07 December 2015
Daniel Spielman of Yale University, together with postdoc Adam Marcus, now at Princeton University, and his graduate student Nikhil Srivastava, now at the University of California, Berkeley, have succeeded in solving the famous Kadison-Singer problem. This problem is one of the paramount problems in C*-algebras and quantum physics that had remained unsolved for almost 50 years.
Over the past two years, the experts in the Kadison-Singer problem have had to work hard to assimilate the ideas of the proof, which was first released in 2013. But whilst mathematicians are still grappling with its intricacies, computer scientists have been quick to exploit the new techniques. Last year, for instance, two researchers made use of these new mathematical tools to enhance their understanding of the famously difficult traveling salesman problem.
The original question Richard Kadison and Isadore Singer posed in 1959 asks how much it is possible to learn about a “state” of a quantum system if you have complete information about that state in a special subsystem. Their question builds on Werner Heisenberg’s uncertainty principle, which says that certain pairs of attributes, like the position and the momentum of a particle, cannot simultaneously be measured to arbitrary precision.
Kadison and Singer — now at the University of Pennsylvania and the Massachusetts Institute of Technology (emeritus), respectively — posed their question at a moment when interest in the philosophical foundations of quantum mechanics was entering a renaissance. Although some physicists had begun to shun studying the mathematical foundations and implications of quantum theory, other more mathematically inclined physicists pounced on the Kadison-Singer problem, which they understood as a fundamental and profound question about C*-algebras.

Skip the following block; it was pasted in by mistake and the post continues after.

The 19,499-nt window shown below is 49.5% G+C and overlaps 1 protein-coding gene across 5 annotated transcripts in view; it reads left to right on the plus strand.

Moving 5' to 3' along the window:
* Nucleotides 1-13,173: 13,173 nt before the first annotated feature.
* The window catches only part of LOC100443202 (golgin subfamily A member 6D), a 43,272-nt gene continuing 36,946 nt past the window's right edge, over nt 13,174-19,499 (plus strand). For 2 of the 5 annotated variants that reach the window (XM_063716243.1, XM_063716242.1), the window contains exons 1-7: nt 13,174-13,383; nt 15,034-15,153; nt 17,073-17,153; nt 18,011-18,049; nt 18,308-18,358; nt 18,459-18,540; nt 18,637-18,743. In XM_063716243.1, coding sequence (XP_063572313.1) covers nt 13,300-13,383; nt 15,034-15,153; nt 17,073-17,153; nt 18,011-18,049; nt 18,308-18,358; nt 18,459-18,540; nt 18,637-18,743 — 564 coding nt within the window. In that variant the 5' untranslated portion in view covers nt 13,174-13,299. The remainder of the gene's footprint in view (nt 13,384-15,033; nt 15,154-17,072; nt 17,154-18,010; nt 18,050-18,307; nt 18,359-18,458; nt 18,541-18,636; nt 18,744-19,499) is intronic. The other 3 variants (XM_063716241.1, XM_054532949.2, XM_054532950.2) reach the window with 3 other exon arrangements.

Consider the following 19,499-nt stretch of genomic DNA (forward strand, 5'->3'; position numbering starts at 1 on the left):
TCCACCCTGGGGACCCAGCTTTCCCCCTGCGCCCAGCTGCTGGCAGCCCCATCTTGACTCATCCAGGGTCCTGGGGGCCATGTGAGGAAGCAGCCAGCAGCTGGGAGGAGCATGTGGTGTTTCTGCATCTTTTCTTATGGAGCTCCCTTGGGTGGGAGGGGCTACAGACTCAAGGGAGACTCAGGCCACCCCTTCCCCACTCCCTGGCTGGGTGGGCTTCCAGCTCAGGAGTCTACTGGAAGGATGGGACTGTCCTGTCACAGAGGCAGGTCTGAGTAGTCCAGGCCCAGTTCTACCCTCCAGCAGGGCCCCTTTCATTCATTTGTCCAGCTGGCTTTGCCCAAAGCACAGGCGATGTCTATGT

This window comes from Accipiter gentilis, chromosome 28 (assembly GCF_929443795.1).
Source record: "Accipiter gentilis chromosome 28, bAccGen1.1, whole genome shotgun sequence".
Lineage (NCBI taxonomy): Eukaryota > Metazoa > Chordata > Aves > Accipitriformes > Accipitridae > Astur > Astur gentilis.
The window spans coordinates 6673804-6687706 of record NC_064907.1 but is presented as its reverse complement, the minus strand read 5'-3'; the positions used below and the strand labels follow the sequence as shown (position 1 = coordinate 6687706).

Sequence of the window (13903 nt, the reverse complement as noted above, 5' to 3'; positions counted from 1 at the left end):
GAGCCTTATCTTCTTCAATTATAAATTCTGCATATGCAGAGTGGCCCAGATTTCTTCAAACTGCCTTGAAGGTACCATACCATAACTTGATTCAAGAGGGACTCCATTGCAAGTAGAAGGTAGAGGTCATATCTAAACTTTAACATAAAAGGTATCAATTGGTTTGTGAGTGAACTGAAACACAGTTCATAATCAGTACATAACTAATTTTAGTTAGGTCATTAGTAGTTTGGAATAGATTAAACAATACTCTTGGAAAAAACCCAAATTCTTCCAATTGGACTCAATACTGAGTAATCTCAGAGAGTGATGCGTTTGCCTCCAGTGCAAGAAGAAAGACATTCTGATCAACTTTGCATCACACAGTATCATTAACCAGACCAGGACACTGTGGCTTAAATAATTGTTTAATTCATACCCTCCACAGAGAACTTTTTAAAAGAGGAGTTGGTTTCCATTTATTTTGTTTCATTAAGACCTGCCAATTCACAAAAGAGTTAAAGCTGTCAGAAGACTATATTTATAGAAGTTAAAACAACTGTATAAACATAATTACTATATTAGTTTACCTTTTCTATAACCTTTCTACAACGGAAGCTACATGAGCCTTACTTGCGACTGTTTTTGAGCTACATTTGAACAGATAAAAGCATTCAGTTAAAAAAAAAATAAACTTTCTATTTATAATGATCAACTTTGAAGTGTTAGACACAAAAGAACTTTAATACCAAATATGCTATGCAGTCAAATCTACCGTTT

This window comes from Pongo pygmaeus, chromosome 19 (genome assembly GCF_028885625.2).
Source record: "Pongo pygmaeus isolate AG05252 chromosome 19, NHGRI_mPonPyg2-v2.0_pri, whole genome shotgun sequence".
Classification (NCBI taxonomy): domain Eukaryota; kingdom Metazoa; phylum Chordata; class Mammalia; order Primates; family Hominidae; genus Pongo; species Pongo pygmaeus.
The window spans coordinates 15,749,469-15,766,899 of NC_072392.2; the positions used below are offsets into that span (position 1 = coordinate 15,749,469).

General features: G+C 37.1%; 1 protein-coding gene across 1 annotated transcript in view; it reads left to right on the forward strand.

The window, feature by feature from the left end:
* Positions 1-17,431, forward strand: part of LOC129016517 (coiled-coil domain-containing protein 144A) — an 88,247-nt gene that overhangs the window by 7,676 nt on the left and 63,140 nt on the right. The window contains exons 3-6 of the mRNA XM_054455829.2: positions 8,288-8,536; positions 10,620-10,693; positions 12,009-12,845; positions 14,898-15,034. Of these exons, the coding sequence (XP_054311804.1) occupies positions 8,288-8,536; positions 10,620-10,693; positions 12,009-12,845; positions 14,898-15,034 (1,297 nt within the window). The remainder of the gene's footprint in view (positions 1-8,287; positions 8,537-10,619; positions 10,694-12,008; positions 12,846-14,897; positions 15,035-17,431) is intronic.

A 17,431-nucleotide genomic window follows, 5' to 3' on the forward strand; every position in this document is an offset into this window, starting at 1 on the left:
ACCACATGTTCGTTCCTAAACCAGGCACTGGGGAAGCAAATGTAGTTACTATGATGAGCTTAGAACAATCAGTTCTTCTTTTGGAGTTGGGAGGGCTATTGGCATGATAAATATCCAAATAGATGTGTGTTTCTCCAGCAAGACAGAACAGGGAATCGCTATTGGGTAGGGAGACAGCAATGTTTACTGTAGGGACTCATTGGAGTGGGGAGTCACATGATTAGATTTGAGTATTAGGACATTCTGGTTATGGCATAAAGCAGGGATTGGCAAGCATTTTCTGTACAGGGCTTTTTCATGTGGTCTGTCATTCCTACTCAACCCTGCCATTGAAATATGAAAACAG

In 1979, Joel Anderson, now an emeritus professor at Pennsylvania State University, popularized the problem by proving that it is equivalent to an easily stated question about when matrices can be broken down into simpler chunks. Suddenly, the Kadison-Singer problem became applicable almost everywhere from computer science to engineering to signal processing.
Another more recently-discovered equivalent formulation of the Kadison-Singer problem was made in 2005 by Nik Weaver, of Washington University in St. Louis. Weaver’s version distilled the problem down to a natural-sounding question about when it is possible to divide a collection of vectors into two groups that each point in roughly the same set of directions as the original collection.
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